The Chapel of St. Ignatius is an ultra-modern and graceful little chapel on the campus of Seattle University that has won multiple architectural awards.
History of Chapel of St. Ignatius
Seattle University is a Jesuit institution, and the chapel is named for St. Ignatius Loyola, founder of the Jesuit order. The concept of the chapel reflects St. Ignatius' vision of the spiritual life: it is composed of both interior lights and darknesses, which he called "consolations and desolations."
The Chapel of St. Ignatius was designed by locally-born New York architect Steven Holl and dedicated on April 6, 1997. The won a design award from the New York Chapter of the American Institute of Architects. A scale model of the chapel has become part of the permanent collection of the Museum of Modern Art in New York.
What to See at Chapel of St. Ignatius
The chapel's exterior is relatively plain, composed of curved steel and 21 wall panels stained a light ochre. The wall color is intended to resemble the stone used in the churches of Rome. A long reflecting pool and six Japanese Katsura trees provide a peaceful context for the chapel.
Entrance is on the south side, through doors made of Alaskan yellow cedar with reddened bronze accents. One door is larger than the other, based on the traditional practice of having a smaller door for everyday use and a larger door for ceremonial occasions.
The doors open into the narthex, a spacious room decorated with modern art inspired by St. Ignatius of Loyola. The cement floors are warmed with a large wool rug designed by the architect, which represents the River Cardoner where St. Ignatius experienced one of his illuminations. The wall is decorated with five icons of the saint painted by Dora Nikolova Bittau.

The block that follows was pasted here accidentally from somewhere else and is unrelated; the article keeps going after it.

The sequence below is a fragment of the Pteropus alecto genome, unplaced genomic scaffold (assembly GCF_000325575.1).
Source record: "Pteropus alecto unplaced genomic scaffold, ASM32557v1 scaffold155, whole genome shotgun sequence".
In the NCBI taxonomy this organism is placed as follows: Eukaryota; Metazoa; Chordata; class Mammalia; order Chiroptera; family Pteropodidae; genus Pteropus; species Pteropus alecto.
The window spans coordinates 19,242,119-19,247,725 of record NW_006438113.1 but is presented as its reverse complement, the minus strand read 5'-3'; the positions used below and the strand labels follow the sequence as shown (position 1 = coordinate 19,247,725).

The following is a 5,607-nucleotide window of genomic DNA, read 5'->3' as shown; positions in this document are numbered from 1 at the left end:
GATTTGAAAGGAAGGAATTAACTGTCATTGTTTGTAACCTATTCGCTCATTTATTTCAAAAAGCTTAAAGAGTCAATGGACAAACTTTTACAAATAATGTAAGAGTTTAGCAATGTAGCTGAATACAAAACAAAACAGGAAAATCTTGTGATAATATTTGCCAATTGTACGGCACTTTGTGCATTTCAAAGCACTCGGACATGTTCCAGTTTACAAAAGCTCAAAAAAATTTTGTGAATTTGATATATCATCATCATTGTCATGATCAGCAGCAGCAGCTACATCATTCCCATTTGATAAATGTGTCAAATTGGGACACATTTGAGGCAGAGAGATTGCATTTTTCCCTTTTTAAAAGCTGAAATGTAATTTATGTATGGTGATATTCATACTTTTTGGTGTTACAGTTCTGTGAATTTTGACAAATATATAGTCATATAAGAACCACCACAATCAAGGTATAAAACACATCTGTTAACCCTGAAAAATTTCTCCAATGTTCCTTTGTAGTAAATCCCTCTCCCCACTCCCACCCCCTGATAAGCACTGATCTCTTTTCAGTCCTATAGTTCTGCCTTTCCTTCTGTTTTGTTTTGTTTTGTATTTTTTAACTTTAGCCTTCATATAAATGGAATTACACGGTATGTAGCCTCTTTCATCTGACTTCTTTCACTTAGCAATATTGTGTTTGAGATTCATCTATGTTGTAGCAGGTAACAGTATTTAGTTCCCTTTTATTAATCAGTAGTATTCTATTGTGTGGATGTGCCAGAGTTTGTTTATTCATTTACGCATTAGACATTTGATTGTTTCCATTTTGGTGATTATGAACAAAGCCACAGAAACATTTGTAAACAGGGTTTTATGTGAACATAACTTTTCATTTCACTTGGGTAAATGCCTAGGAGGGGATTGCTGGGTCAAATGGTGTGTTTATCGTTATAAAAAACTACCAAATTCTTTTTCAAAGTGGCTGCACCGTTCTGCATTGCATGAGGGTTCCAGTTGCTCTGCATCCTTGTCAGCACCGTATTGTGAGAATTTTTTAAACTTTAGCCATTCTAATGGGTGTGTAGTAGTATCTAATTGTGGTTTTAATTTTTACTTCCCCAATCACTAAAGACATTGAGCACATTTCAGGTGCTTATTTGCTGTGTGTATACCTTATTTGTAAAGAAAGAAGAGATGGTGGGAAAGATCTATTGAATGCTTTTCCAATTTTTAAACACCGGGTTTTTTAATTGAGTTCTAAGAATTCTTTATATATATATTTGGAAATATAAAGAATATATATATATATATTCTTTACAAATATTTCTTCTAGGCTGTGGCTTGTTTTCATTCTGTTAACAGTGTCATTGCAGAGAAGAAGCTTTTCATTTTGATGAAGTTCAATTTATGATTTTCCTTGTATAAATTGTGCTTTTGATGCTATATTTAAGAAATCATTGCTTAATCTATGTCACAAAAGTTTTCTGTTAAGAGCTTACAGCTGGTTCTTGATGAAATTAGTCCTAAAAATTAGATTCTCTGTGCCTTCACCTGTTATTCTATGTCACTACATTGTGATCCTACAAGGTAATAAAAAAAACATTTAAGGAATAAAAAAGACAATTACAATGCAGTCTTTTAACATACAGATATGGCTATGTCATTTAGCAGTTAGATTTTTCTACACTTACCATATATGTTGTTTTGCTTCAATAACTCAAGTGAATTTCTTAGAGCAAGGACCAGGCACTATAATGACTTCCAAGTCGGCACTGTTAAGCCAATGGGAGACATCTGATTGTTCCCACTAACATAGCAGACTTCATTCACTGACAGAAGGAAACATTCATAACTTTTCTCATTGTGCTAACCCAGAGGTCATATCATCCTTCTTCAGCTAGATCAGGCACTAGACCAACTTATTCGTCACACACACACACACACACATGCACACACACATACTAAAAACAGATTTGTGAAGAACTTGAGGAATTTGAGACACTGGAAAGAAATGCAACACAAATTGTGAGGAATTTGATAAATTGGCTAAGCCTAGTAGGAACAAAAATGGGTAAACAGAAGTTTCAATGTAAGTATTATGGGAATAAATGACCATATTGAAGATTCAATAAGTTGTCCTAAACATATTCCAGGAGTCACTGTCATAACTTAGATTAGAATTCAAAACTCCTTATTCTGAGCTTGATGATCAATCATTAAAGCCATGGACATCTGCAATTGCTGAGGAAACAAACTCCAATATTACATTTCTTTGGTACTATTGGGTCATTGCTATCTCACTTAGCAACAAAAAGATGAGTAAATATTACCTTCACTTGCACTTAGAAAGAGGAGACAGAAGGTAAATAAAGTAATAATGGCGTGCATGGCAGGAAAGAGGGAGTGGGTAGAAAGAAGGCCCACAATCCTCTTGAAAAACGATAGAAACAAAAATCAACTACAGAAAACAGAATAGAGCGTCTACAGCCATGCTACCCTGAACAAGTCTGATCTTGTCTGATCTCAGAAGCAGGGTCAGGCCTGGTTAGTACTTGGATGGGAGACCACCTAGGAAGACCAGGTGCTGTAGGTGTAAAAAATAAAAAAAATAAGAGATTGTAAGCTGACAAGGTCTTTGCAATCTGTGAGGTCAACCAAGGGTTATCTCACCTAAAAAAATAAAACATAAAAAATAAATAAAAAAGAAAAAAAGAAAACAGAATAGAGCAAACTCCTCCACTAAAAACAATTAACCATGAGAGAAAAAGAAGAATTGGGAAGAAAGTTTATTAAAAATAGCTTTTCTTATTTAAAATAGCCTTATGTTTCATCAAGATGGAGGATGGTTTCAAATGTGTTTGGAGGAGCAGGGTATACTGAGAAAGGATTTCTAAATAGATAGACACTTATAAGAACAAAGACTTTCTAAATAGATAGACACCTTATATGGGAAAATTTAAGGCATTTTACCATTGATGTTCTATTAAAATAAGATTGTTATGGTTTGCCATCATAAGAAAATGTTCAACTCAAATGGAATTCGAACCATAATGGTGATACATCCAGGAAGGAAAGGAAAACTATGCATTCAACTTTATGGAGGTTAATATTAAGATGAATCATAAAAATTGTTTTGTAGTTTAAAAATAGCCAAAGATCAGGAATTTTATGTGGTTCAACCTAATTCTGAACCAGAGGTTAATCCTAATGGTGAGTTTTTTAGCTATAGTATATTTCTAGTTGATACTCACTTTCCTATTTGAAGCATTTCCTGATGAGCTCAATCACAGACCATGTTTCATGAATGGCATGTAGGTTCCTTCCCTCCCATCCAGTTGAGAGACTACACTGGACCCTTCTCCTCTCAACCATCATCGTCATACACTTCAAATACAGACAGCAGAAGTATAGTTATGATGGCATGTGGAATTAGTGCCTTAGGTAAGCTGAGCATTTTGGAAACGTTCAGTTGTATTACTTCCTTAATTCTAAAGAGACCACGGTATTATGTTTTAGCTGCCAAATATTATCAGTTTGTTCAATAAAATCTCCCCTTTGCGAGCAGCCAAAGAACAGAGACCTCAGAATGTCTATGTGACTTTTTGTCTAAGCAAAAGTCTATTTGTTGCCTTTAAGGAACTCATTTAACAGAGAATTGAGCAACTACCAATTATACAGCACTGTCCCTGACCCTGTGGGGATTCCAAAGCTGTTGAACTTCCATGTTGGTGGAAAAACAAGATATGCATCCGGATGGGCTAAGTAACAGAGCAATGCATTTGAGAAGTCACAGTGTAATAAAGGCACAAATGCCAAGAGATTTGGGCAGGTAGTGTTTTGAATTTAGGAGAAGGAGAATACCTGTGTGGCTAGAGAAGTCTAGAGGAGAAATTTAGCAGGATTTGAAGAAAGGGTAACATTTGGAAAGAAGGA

From here a sloped processional way leads along the west wall into the main sanctuary. On the way, visitors pass four windows that represent the four parts of St. Ignatius' Spiritual Exercises: Conversion; God's Indwelling; Christ's Laboring; and Resurrection. At the entrance to the sanctuary is the baptismal font, filled with holy water. Displayed above the font in graceful glass vessels are holy oils used for anointing during baptism, confirmation and healing rituals.
Inside, the overall design theme of the Chapel of St. Ignatius was "seven bottles of light in a stone box," with each of those bottles reflecting an aspect of Catholic worship. Each opening channels natural light into the chapel at various angles, so that soft light in different colors suffuses the rooms. The overall effect is elegant and enchanting.
The main sanctuary centers on an altar made of Alaskan yellow cedar with a bronze base. Inside the altar are relics of St. Francis Xavier, St. Robert Bellarmine, St. Edmund Campion and St. Ignatius of Loyola. The wall behind the altar has a light coating of gold leaf. The crucifix on the east wall is both old and new: the sculpture of Jesus is from of an older crucifix from the Austrian Alps and the cross was made for the chapel of Alaskan cedar. Standing to the right of the altar is a sculpture called Gratia Plena ("Full of Grace"), carved from a single block of Carrara marble by Steven Heilmer.
Nestled in the northwest corner is the Blessed Sacrament Chapel, an intimate space bathed in soft orange light. The white walls are coated in beeswax and decorated with gold-leaf prayers of Catholic saints. The focal point of the furnishings is a living Madrona tree that reaches upward to the light, symbolizing the struggle of life. From one of its strong branches hangs a lamp made of amber glass embedded with leaves and seeds. The Blessed Sacrament (bread for the Eucharist) is stored in an onyx box in the center of the room. The opaque glass window in the north wall, which bears the seal of the Jesuits, was designed by Steven Holl.
Quick Facts on Chapel of St. Ignatius
|Chapel of St. Ignatius
|Visitor and Contact Information
|47.611385° N, 122.317926° W
|Seattle University, E. Marion St. and 12th Ave. E
|Mon-Thu 7am-10pm; Fri 7am-7pm; Sat 9am-5pm; Sun 9am-10pm
|View hotels near Chapel of St. Ignatius
- Personal visit (September 21, 2009).
- Frommer's Seattle
- The Chapel of St. Ignatius: A Gathering of Different Lights – Seattle University
- Seattle University's Chapel of St. Ignatius - HistoryLink
- Photos of Chapel of St. Ignatius - here on Sacred Destinations
Map of Chapel of St. Ignatius, Seattle
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